Conducting Tchaikovsky: Symphony n.5, 1st movement

Last updated May 13, 2021 | Published on Jul 6, 2020

Winner of a fellowship at the Bayreuther Festspiele, Mr. Griglio’s conducting has been praised for his “energy” and “fine details”. Mr. Griglio took part in the first world recording of music by composer Irwin Bazelon and conducted several world premieres like "The song of Eddie", by Harold Farberman, a candidate for the Pulitzer Prize. Principal Conductor of International Opera Theater Philadelphia for four years, Mr.Griglio is also active as a composer. His first opera, Camille Claudel, debuted in 2013 to a great success of audience and critics. Mr. Griglio is presently working on an opera on Caravaggio and Music Director of Opera Odyssey.
h

Table of contents

Introduction

Tchaikovsky’s ideas for a new symphony, his fifth, most likely came in the spring of 1888. The composer wrote about it for the first time in a letter to his younger brother Modest and later to Nadezhda von Meck, the patron who had supported him for more than 10 years already:

“… I want to spend all summer and autumn at Frolovskoye, and do a great deal of work… I am giving thought to a new symphony”.

After the initial enthusiasm, Tchaikovsky is filled with self-doubts:

“I’ve still not yet made a start, because I’ve been working on various proofs. But I can honestly say that the urge to create has deserted me. What does this mean? Am I really written out? I’ve no ideas or inspiration whatsoever! But I hope little by little to gather materials for the symphony”.

However, luckily, he managed to get going:

“Now I am gradually, and with some difficulty, squeezing a symphony out of my dulled brain”

and a rough draft was completed by the end of June while the final version came by the end of August.

 

It seems like Tchaikovsky had originally envisioned a programme for his fifth Symphony. Some scribbles on the first sketches read:

Introduction: Total submission before fate, or, what is the same thing, the inscrutable designs of Providence.
Allegro. Murmurs, doubts, laments, reproaches against…

However, most of the musical sketches were subsequently rejected, and it is not possible to determine how much of the programmatic concept found its way into the completed work. On top of that, in a letter to the Grand Duke Konstantin Konstantinovich of June 1888, Tchaikovsky specifically stated that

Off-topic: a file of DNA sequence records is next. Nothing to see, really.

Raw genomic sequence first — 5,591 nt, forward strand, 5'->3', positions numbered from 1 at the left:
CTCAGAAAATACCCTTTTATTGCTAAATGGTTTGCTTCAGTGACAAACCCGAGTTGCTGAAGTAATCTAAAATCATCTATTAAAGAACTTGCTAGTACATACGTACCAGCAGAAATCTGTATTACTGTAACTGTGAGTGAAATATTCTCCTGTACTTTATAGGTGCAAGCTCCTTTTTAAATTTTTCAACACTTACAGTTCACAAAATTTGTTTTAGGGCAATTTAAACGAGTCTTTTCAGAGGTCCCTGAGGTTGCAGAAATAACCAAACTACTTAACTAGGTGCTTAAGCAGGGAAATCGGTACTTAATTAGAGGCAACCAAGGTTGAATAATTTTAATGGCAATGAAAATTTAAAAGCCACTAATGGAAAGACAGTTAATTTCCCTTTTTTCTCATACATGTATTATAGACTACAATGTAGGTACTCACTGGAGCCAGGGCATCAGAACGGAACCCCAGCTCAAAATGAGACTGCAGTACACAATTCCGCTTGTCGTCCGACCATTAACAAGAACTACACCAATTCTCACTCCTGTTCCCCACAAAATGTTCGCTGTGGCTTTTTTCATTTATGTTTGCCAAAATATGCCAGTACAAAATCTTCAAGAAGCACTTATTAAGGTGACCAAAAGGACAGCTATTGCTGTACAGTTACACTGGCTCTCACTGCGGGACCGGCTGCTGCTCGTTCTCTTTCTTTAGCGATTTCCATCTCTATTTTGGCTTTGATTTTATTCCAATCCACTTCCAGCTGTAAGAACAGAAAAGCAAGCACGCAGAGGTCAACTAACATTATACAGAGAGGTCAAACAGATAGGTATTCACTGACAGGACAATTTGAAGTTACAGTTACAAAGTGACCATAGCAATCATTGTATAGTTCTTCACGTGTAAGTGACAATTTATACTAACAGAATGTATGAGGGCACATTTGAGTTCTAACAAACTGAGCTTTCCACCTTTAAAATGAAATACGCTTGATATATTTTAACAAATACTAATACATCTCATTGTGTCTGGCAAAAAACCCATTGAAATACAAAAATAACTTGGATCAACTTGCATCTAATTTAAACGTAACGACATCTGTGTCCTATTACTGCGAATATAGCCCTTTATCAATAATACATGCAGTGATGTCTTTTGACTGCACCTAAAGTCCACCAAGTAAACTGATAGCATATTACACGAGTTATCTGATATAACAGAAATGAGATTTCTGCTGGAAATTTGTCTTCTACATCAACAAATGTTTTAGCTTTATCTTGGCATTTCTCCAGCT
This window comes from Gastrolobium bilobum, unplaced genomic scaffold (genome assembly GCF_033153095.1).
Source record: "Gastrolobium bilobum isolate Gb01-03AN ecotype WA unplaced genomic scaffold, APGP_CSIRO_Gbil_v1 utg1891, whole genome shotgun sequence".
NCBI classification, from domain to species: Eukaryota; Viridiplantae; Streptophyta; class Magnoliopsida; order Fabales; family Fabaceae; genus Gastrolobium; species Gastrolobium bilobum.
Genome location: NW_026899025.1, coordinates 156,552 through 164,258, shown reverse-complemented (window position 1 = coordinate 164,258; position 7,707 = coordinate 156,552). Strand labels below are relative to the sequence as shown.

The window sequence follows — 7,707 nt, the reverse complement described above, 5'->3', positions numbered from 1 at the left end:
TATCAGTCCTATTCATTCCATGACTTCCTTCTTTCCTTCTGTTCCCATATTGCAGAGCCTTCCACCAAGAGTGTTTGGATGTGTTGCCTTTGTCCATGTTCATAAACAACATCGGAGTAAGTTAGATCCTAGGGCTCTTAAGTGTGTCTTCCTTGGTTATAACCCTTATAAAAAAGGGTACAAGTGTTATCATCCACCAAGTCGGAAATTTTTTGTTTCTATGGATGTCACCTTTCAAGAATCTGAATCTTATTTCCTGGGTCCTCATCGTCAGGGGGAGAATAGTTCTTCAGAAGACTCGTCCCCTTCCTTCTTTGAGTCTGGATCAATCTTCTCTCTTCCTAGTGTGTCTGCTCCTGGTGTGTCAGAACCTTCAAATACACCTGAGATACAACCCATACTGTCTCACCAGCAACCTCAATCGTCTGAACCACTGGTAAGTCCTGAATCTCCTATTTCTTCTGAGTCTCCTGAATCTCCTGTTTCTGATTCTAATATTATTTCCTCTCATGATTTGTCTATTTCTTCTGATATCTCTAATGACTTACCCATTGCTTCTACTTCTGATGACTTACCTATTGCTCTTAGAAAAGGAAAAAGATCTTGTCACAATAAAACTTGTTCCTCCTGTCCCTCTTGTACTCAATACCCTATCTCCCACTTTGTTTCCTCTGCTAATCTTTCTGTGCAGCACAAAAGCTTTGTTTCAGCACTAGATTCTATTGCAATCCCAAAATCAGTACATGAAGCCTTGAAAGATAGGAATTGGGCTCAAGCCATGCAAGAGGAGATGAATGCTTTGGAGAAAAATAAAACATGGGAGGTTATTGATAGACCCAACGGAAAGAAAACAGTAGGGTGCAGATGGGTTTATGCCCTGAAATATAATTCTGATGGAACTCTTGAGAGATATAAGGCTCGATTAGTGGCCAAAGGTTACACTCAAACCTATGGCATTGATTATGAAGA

“At the present time, I am fairly busy and working diligently on the composition of a symphony, without a programme”.

By the way, you can find a copy of the score here.

Exposition

Adagio

The descending figures are generally predominant in Tchaikovsky’s themes, and this introduction is no exception. Right away though, one can notice one thing. The piece opens in a very quiet and intimate way but the weight of the sound that Tchaikovsky has in mind for the entire fifth symphony is established in the first bar: violas, cellos and double basses are marked as pesante e tenuto sempre (heavy and always held) while the theme is played not by a solo clarinet but by both of them in unison.

The opening phrase is a statement but it’s a very slow start: it’s like the composer has yet to decide if going ahead with telling us this story. He starts and stops, comes to a suspension, and then starts again only to land on a question mark at the end of this introduction. 

Tchaikovsky Symphony 5 mov.1 - ex.1
Technical tip

Always breathe with the clarinets, literally, before giving the first upbeat. It is so important in order to get out of them the sound that you have in mind.

Oops...

This content is available for free with all memberships.

Already a member? Login here.

Not a member yet? Subscribe today and get access to more than 80 videos, scores analysis, technical episodes, and exercises.

Notes

Cover image by Lucas Craig from Pexels

Free Download

Conducting Pills

A FREE video series with an analysis of structure, phrasing, and, of course, conducting tips of repertoire works: from Mozart to Brahms, from Beethoven to Debussy. A new episode every week!

Pass the baton

10 chapters, 11 videos, practical exercises, and examples with scores: this video course produced for iClassical-Academy will show you, through a bar-by-bar analysis of excerpts ranging from Mozart to Mahler and Copland, how to build your own technique in the most logical and effective way.

Gianmaria Griglio is an intelligent, exceptional musician. There is no question about his conducting abilities: he has exceptionally clear baton technique that allows him to articulate whatever decisions he has made about the music.

Harold Farberman

0 Comments
Submit a Comment

Pin It on Pinterest

Share This